Agrobots - Smart farmers, intelligent robots

How AI is plowing the fields of agricultural industry

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High-tech tools are conquering the agricultural industry, enhancing the farmers’ production potential. Connected agriculture is helping farmers improve their processes by providing real time data on soil conditions, moisture levels and more, allowing for the optimization of irrigation, a more efficient harvest planning, prediction of food quality and accurate insights for products and services suppliers (fertilizing companies, sellers etc.).

Farmers can now use IoT sensors to obtain real-time data and monitor the health conditions and activity of animals.

Technological innovation in AI is doing more than providing analysis tools to rural businesses, it is also breaking into day-to-day farm activities by bringing robotics into all agricultural processes. The potential of robotic automation is huge, and its scope covers a wide spectrum of field work as seeding, harvesting, irrigating and supervising,  with the purpose of liberating workers from repetitive and heavy duties, and improving all the procedures in terms of costs, time and quality.

This phenomenon is to be attributed to the necessity of increasing food production. Considering the current world population volume of more than 7 billion people, and an expectation of over 9 billion by 2050 (UN estimates), the pressure to keep up with the global demand calls for the introduction of more efficient practices to produce and supply goods.

Autonomous tractors, robotics arms and drones are the some of the new tools employed in the fields to enhance agricultural processes for:

  • Primarily Surveillance (drones)
  • Crop Harvesting
  • Planting and seeding
  • Precision weed control
Shift to agrobots

AI and CV for weeding

One of the duties farmers would be happy to hand to robots is certainly weeding. For a robot to take over such a task, it must be equipped with technologies that enable it to distinguish and separate the weeds from the cultivated product.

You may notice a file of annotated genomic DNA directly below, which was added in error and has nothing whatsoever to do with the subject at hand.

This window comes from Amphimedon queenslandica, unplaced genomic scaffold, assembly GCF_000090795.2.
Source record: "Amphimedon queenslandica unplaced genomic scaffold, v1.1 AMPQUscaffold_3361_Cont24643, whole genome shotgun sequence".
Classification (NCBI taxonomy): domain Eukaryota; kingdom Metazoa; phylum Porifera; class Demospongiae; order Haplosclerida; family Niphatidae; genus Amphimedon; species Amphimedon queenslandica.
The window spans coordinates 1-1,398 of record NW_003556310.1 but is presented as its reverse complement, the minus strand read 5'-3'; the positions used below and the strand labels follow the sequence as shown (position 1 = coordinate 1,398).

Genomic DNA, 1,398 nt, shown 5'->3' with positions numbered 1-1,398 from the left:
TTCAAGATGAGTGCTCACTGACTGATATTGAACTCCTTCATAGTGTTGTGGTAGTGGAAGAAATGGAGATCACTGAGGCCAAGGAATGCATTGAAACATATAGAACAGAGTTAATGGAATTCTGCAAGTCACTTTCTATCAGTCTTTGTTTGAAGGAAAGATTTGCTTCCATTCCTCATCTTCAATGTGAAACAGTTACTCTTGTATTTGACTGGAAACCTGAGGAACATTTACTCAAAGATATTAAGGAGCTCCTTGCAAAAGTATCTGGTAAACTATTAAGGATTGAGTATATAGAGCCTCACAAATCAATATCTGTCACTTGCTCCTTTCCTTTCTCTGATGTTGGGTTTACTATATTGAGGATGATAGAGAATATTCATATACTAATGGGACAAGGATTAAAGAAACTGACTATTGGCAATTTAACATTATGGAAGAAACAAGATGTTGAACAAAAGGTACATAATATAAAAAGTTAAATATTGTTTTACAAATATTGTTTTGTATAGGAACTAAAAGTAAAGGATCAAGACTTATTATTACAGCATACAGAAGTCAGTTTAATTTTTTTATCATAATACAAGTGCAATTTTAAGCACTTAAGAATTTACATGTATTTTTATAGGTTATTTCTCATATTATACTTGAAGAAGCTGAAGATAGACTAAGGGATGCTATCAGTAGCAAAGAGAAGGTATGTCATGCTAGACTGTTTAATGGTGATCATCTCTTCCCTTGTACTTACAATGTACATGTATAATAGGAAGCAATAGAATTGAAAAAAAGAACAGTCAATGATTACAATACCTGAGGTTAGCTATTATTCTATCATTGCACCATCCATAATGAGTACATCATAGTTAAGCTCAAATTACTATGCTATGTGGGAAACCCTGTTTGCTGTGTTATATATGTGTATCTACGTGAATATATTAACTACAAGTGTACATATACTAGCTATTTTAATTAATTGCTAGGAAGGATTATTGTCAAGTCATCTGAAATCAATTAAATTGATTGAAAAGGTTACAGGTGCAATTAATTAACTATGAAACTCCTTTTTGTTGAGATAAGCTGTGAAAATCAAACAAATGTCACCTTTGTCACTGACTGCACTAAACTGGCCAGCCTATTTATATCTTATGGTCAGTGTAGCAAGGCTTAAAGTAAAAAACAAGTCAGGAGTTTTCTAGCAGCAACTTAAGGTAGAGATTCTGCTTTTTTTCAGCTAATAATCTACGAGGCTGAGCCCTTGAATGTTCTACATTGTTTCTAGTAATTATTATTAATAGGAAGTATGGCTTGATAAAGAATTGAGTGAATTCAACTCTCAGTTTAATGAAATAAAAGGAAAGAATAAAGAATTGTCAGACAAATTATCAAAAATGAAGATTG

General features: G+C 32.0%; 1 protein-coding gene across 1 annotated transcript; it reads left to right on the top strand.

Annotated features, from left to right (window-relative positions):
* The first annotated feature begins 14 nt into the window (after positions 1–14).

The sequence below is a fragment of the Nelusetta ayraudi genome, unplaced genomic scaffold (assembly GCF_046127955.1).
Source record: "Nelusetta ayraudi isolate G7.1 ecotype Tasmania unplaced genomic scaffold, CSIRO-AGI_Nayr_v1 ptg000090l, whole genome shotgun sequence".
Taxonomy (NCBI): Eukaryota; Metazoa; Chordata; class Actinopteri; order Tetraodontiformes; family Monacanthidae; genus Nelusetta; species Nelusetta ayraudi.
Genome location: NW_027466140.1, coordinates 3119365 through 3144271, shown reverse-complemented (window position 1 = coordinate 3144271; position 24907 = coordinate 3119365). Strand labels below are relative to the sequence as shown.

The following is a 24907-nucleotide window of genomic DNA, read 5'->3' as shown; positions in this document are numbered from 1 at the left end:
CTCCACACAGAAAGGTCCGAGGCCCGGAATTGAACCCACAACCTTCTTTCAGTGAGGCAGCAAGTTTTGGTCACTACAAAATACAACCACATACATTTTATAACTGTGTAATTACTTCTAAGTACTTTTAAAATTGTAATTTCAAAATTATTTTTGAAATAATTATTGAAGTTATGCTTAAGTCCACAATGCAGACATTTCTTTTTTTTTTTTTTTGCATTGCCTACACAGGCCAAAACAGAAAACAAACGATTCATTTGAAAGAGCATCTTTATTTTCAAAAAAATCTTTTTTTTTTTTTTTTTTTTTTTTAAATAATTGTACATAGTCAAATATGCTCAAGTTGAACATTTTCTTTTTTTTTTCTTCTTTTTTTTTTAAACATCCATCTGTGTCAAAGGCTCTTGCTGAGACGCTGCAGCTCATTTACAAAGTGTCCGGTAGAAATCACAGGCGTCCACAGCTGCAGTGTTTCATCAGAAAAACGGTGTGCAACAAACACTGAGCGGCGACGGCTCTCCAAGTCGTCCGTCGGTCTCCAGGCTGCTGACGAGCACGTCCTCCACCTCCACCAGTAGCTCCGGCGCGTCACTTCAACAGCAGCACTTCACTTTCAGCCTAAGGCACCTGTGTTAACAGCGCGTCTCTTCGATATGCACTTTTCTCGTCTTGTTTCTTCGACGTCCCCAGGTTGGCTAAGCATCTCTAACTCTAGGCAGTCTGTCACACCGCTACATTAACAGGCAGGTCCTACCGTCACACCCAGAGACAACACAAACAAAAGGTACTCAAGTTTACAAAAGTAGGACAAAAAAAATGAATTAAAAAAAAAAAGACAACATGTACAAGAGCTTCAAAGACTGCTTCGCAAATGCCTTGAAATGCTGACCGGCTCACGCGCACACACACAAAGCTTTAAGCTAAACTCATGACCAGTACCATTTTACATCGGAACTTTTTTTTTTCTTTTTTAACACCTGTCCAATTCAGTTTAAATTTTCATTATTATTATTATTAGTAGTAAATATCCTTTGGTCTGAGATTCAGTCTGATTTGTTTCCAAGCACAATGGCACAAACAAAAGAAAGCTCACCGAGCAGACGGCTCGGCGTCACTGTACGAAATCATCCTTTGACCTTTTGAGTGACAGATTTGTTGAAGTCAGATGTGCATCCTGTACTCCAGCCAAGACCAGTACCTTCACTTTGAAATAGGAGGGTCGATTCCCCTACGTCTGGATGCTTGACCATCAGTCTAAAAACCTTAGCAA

Such tools include Computer Vision and Artificial Intelligence. These technologies rely on machine learning capabilities to increase their accuracy by which the robot can take and optimize the image of the targeted area, classify the objects detected and, finally, operate the electrocution of the weeds through its end-effector.

Herbicide efficiency

Currently, more than 250 weeds are documented to have developed an herbicide resistance, due to the excessive use of these products. Such a phenomenon has already caused a $43 billion financial losses for US farmers (Weed Science Society of America estimation).

Robotic solutions are now used to address the mentioned issue, by targeting the weeds with a spraying machine that only releases the necessary amount of herbicide, significantly reducing the crops’ exposure to chemicals. We achieve a double benefit: first of all, the food supplied to the population will have lower amounts of chemicals, because farmers will no longer have to spray the entire fields with herbicides. As a consequence, farmers will save money on herbicides, being able to distribute the products with higher precision.

Crop Harvesting

Artificial Intelligence applied to agriculture also has the power to respond to the decreasing agricultural workforce. Robots, as strawberry picking machines, can harvest eight acres of land in 24 hours.  

Planting and Seeding

Robots equipped with Computer Vison can generate 3D models of specific areas. These maps allow for various tasks, as planting seeds keeping an adequate distance among them. This process, called ‘thinning’ guarantees for an optimal growth of products.

Concluding

Agribots are slowly reshaping the agricultural industry, and their impact on the sector is expected to grow year after year, when the necessity of more workforce in the fields will significantly increase.

It’s worth to point out that the role of the machines that employ Computer Vision and AI tools will become bigger as their accuracy at safely interacting with the plants with minimum or no supervision, will gain farmers’ trust, even for the most delicate, and so many times so delicious, products (as strawberries).

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